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AnotherAnonGringo83 karma

Currently I work with a team of fact checkers to produce the content. Any journalist or concerned citizen is welcome to submit content if they like, as long as they always back it with reviewable fact checking. This concept of "open source" fact checking though anyone is free to use on their own sites, and I'd happily help journalists who would like to adopt it.

So you're just Snopes? I thought the journalists would create and own their own pages, but you're the gatekeeper of what is "acceptable" or not?

I don't know you or your "team of fact checkers". How do I know you're not a front for the Russian or Chinese disinformation campaigns? How do I know you're not accepting donations or dollars from a source that might bias you? If someone broke a story about your employer and it might put you out of a job, how would you handle the publication of that?

AnotherAnonGringo63 karma

The point of “open source” fact checking, is all the primary source evidence and reasoning is completely reviewable by you, the reader.

Snopes also links to their evidence for me to check. So does Wikipedia.

I applaud your effort, but I feel like you've jumped into this without much research.

So by design “open source” journalism would reveal manipulation if it ever happens.

Unless of course, you or your "team of fact checkers" are compromised and you happen to not post a link that might show information you don't want published.

AnotherAnonGringo36 karma

That appears to be fairly standard for most tech companies these days.

Doesn't make it any less reprehensible, but if their tech works and can help stem the tide of fake news BS, then it's a worthwhile trade-off for now.

AnotherAnonGringo21 karma

Sites like Politifact and Snopes are ‘post-publication’ fact checking. They aim to fact check statements that have already been spreading. SourcedFact is about capturing the fact checking process that good journalist go through while researching their articles and then helping them share that with the readers.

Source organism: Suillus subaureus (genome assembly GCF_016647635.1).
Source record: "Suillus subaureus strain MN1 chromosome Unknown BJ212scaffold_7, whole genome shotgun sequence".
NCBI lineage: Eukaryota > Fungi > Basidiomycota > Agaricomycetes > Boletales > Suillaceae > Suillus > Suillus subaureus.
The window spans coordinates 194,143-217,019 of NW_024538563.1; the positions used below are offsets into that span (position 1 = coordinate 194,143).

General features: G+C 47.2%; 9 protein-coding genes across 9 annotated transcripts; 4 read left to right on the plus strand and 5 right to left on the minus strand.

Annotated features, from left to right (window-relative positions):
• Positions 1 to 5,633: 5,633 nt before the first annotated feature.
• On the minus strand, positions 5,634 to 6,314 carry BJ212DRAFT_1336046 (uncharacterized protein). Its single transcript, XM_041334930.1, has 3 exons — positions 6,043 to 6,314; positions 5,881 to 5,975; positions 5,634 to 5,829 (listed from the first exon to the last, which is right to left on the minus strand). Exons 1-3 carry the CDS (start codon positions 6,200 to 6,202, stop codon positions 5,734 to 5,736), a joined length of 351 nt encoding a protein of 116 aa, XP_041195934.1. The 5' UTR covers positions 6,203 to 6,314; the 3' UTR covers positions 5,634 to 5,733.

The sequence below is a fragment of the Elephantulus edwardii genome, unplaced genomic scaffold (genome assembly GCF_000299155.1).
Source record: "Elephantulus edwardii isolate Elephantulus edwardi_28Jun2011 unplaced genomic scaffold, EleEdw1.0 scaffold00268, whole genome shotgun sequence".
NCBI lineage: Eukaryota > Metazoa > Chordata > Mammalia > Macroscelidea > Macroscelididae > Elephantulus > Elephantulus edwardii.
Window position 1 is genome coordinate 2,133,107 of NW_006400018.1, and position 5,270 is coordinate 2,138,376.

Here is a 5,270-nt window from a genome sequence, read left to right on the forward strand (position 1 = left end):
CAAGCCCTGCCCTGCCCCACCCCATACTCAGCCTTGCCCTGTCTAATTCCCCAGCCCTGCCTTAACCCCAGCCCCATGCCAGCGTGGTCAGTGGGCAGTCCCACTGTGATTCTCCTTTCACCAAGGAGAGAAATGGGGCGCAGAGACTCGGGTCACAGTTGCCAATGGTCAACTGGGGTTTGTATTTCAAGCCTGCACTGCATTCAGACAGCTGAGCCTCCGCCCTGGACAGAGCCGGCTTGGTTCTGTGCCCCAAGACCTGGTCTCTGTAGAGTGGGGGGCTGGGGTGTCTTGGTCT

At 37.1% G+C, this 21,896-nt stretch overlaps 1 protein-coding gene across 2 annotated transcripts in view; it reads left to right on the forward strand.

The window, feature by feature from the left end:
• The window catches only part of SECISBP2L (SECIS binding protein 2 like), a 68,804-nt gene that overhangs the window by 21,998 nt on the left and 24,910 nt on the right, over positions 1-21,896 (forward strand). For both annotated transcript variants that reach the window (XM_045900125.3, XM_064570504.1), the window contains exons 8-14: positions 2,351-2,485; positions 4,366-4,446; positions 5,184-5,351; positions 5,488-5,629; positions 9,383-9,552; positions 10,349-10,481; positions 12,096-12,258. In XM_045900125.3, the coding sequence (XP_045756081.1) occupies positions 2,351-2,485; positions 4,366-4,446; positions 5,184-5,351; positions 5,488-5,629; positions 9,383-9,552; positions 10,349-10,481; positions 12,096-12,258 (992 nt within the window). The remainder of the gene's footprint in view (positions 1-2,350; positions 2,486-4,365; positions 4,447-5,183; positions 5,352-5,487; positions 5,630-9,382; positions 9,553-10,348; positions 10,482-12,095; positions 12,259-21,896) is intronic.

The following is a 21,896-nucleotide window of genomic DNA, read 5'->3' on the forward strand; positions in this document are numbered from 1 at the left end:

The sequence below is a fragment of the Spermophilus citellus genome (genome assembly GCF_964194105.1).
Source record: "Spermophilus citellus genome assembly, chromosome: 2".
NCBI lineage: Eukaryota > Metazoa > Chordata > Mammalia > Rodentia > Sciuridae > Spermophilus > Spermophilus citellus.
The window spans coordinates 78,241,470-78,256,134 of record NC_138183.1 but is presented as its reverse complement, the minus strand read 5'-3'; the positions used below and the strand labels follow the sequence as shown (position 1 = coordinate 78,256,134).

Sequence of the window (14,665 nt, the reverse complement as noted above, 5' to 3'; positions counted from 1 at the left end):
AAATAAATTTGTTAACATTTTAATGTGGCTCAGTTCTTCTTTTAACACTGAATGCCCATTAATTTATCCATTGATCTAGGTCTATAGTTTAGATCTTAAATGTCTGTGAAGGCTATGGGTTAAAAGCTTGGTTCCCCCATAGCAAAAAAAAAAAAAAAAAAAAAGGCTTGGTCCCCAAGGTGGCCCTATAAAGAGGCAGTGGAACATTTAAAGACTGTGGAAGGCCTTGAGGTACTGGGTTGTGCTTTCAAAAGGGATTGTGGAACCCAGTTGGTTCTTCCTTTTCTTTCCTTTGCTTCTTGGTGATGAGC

I believe what's he/she is asking, is that if people can't be bothered to do "post published" fact checking, what makes you feel like they're going to follow along with a story "pre-publication" that they might not have even heard of.

Do you expect journalists to announce their articles ahead of time? I'm pretty sure that will never happen, due to the competitive nature of journalism and the desire to "break" a story first.

AnotherAnonGringo16 karma

What process or factors are you considering in manually vetting someone who wants to be a fact checker?

And further, just because we can "double-check" the facts a "fact checker" has approved, doesn't mean we're seeing ALL the facts. We're still only seeing what this fact checker has decided to allow us to see.

For example, if the fact checker happens to be extremely religious, perhaps they won't allow allow something as "fact" because in their mind, it's contradictory to their view ... and on the flip-side, if someone is extremely "anti-religion" they may not approve a "fact" for the same reason.

I just don't see how this process is any better than what's currently out there when you have arbitrary humans acting as gatekeepers of what is published and what is not. That's essentially what Fox News and other outlets do now. It's inherently subject to personal bias and at a high risk for manipulation.

A better solution would be to let individuals (like you and me) post our own research and then have the "fact checkers" simply note whether they feel the sources I've posted are legit, questionable, false, etc. Then you let the reader decide. But that's what sites like Politifact already do. And to a much more broad extend, Reddit. And we all know how easy it is to game opinion on Reddit.

I think this is a solution in search of a problem.